This article originally published in Carly’s monthly column in Best’s Review.
As the next generation grows into more financial stability, and baby boomers begin to think about retiring and possibly downsizing homes, our industry must consider what the distribution models of the future will look like. For many years, people have predicted that sales of personal lines policies will move to an online space. We still find, however, that consumers, even Millennials, research online and then pick up a phone to consult with a licensed agent. It is likely that this trend will continue for some time. Insurance is a complex product, and it is still a relatively opaque market. Because of this, we must design consumer communications that take into account the following trends:
As the U.S. becomes less homogeneous, our workforce must reflect this, and our policies must account for different family structures. Many companies have adapted policy language and made more clear who is covered and when. It is vitally important that our agency force and our carrier employees and executives reflect the many perspectives of our citizens. As a young woman in the industry, I have been fortunate to meet many people who advocate for and believe in the necessity of diversity and inclusion. I’ve known strong leaders of every gender, race, and sexual orientation. However, when you look at our numbers, our leaders are still heavily white and male. We have lots of room to grow, and I look forward to seeing us improve.
2. Desire for Paperless Communication
Many companies have paperless options. You can receive your bill by email and login to view your policy document. However, it is time we start creating documents that are digitally native. We still write our policies in a two column format. This is challenging to read on a screen. Taking advantage of the digital space could even mean that we hyperlink to the definitions in a policy every time we put quotation marks around a defined term. Imagine that!
3. Consumer Trends
We are all talking about the impact that autonomous vehicles are going to have on auto insurance premiums. We’ve adapted to third party transportation networks like Uber and Lyft. We also need to be talking about smart home technology, workers compensation premiums in the light of automation, and improving construction codes. We ought to consider not simply reacting to trends in other markets but attempting to shape them in ways that are pro-social and sustainable in the long term.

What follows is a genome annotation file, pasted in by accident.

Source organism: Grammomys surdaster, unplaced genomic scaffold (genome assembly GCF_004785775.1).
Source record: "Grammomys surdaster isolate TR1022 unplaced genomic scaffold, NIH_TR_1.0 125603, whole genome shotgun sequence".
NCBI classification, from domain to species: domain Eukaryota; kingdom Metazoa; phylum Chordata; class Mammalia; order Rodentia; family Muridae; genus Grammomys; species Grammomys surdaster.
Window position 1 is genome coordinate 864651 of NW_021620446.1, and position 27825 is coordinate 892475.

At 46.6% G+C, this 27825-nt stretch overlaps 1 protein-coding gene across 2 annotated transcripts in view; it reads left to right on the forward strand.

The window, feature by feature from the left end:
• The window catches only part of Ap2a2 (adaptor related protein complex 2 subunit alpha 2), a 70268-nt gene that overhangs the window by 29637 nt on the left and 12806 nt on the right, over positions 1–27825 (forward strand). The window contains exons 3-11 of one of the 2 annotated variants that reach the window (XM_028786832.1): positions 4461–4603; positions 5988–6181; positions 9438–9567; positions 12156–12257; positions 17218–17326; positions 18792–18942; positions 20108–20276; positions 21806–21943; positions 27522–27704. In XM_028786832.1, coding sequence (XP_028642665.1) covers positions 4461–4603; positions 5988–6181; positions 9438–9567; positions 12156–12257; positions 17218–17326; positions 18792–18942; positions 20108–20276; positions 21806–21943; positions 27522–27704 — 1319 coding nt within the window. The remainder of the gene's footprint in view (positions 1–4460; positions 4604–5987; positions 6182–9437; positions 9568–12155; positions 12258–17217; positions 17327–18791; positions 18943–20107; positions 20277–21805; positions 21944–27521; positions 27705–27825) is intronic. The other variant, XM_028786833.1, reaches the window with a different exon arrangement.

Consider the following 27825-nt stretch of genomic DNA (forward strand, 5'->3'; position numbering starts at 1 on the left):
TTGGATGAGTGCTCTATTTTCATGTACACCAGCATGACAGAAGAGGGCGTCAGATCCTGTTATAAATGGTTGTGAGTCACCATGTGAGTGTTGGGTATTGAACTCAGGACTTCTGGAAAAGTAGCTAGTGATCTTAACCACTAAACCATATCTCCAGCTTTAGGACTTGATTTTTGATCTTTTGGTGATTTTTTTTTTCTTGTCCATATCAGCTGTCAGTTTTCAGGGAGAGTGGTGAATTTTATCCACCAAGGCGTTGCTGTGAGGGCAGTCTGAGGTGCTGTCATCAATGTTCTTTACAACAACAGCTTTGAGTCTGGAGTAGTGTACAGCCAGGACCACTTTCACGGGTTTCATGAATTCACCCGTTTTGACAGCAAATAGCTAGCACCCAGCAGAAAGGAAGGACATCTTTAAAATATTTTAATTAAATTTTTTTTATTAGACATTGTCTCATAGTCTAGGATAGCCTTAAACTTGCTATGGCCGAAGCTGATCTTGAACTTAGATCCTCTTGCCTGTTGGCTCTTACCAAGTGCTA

4. Succession Planning for Agencies
As all of these factors affect our futures, they have an even stronger impact on the local retail agencies that serve as many of our primary distributors. It is imperative that agents intentionally design a plan that will ensure success. I have seen carriers attempting to help, and I’ve heard of some very interesting ideas that attempt to turn agencies over to people who care and want to protect their clients. One example involves turning over ownership of the agency to the employees and setting up a system where any new employee had to earn the trust of fellow employees before being voted in to have ownership. Agents should be encouraged to think creatively and strategically to come up with a plan that best reflects the community they are trying to serve.
The past few years have been a time of incredible change both in our industry and throughout the U.S., 2018 promises to be no different. Those who work in our distribution channels are on the front lines and are the best positioned to read those changes first. We must keep open lines of communication, and at the very least, we ought to react quickly if we cannot always be proactive.